See earlier post on this topic here.
It will employ 650 people with autism by 2020, approximately 1% of the workforce reflecting the proportion of people with autism in the general population. They will be working with a Danish company Specialisterne which employs software testers and programmers who have autism.
The move follows a pilot scheme employing people with autism in India as software testers and is now expanding the scheme into Ireland, Germany and the USA. In India they found that they could do repetitive tasks with excellent speed and accuracy.
A finance company in the USA called Freddie Mac has also been hiring interns with autism for the last two years with a view to creating permanent posts. They say that they have had to work out how to adapt the working environment to suit the needs of “this uniquely talented group of people”.
Auticon, another German company, which employs consultants with autism as software testers found that they had to make some adjustments in an autism-oriented office. For a start they don’t have things which make noises or interrupt them or have bright lighting. You have to be very direct with instructions and not use simile or metaphors. Some consultants don’t like shaking hands. They tend to be very honest with their feedback as well which probably takes some getting used to.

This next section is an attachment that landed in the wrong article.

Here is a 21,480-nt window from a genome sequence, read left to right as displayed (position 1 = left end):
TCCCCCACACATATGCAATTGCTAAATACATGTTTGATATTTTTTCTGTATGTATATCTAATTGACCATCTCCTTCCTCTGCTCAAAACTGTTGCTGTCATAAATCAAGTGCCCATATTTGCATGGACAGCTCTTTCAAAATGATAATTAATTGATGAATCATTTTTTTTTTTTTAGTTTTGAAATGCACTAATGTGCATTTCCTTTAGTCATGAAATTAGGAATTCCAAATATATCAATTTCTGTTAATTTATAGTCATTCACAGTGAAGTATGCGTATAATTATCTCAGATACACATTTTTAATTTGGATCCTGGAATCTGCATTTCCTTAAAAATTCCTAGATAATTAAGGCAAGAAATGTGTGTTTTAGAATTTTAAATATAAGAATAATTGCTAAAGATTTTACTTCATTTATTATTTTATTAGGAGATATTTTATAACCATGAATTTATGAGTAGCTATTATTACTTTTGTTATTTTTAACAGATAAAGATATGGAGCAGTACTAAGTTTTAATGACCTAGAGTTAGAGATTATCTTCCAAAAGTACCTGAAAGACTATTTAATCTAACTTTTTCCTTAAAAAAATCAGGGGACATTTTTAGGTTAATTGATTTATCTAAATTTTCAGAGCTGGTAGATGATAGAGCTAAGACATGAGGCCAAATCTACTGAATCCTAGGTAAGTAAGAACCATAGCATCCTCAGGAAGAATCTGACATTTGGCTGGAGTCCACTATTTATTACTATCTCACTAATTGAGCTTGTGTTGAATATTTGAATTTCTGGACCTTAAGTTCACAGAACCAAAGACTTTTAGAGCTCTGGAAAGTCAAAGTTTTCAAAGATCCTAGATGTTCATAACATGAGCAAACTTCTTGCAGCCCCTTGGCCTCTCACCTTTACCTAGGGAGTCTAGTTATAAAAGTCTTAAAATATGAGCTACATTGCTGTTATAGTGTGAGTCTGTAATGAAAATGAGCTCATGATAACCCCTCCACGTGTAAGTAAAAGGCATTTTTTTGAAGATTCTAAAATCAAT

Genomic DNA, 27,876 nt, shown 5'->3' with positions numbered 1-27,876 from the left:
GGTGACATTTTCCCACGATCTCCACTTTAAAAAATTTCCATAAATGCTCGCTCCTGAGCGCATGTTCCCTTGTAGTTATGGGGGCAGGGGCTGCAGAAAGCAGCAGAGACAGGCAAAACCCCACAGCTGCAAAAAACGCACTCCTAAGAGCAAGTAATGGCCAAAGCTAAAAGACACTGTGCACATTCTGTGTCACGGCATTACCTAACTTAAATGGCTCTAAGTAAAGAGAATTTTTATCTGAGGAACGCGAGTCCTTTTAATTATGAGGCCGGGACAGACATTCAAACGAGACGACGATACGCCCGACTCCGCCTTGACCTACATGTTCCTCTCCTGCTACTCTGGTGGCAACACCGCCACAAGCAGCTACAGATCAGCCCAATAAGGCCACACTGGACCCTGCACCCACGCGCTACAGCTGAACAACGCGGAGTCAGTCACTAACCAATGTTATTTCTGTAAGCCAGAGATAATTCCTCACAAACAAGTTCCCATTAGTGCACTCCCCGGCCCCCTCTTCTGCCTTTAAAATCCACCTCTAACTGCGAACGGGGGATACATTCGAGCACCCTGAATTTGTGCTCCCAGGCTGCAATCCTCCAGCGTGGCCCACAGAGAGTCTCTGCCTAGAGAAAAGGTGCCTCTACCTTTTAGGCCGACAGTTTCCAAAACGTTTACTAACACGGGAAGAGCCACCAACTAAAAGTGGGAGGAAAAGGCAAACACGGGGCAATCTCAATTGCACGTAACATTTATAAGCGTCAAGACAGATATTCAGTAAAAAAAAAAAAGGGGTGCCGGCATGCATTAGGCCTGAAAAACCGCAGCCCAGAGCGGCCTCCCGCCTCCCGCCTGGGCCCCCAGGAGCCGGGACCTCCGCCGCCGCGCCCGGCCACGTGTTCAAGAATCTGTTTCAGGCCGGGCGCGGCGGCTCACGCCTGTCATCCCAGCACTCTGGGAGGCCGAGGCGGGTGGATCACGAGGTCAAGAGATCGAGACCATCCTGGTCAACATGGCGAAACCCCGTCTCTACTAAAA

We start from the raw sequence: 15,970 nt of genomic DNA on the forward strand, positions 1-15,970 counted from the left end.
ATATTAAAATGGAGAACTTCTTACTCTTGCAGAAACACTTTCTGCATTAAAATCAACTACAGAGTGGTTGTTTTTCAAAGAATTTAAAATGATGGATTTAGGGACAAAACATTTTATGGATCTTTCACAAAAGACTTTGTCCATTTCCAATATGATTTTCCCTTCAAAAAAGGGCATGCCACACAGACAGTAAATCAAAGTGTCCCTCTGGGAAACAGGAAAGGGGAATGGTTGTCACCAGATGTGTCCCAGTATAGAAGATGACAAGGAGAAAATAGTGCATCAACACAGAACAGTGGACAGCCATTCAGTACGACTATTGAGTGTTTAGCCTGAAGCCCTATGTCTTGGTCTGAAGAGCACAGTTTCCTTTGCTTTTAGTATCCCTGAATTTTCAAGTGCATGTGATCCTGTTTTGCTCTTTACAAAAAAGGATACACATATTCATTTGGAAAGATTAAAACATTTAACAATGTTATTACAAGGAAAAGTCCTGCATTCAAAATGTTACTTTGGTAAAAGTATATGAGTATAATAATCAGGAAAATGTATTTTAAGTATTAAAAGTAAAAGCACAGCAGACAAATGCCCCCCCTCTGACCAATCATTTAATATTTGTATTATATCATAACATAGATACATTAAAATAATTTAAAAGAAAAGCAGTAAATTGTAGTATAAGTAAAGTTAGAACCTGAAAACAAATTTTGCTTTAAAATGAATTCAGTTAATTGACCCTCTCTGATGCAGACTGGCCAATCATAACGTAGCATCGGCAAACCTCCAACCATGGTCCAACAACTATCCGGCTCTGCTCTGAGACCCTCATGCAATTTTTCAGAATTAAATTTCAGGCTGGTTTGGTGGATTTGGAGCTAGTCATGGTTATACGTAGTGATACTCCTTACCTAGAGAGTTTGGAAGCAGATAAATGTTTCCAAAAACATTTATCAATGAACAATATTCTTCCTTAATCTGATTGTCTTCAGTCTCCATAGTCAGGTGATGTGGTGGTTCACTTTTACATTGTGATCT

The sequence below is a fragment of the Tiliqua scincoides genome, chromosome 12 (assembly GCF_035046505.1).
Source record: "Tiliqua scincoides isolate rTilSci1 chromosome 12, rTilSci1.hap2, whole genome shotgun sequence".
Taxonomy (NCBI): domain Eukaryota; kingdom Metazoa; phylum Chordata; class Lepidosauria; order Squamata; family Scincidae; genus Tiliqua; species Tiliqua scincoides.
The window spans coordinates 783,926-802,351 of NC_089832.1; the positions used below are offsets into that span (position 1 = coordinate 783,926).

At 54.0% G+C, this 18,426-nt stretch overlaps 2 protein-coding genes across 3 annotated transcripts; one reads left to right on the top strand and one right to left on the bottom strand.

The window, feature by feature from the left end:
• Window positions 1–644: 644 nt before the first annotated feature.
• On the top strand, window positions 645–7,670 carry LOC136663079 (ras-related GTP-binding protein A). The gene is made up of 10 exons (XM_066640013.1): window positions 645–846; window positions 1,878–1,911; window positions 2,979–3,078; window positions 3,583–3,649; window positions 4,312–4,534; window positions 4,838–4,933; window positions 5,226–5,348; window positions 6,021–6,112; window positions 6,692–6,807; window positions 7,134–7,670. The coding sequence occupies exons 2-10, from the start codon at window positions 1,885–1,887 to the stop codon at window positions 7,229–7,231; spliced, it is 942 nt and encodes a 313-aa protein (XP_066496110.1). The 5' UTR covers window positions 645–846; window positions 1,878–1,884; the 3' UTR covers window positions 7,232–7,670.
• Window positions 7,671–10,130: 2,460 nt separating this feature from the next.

Apart from the concentration and attention to detail researchers at the Californian Institute of Technology have found that people with autism are better than “neuro-typicals” at making rational decisions as they are less swayed by emotions. People with autism can also handle large amounts of data as they found at the University of Montreal in Quebec where one person could summarise and compare 8,000 documents on her computer.
Autism exists on a spectrum and not everyone who has the condition will find this kind of job suitable for them but SAP says that “people with autism tend to be really good at identifying mistakes and sensing patterns – a very good match for software testing”.
The President of the Autistic Self Advocacy Network in Washington DC believes this the start of the rise of autism in the workplace.
Source: New Scientist 1 June 2013 “Have autism, will travel”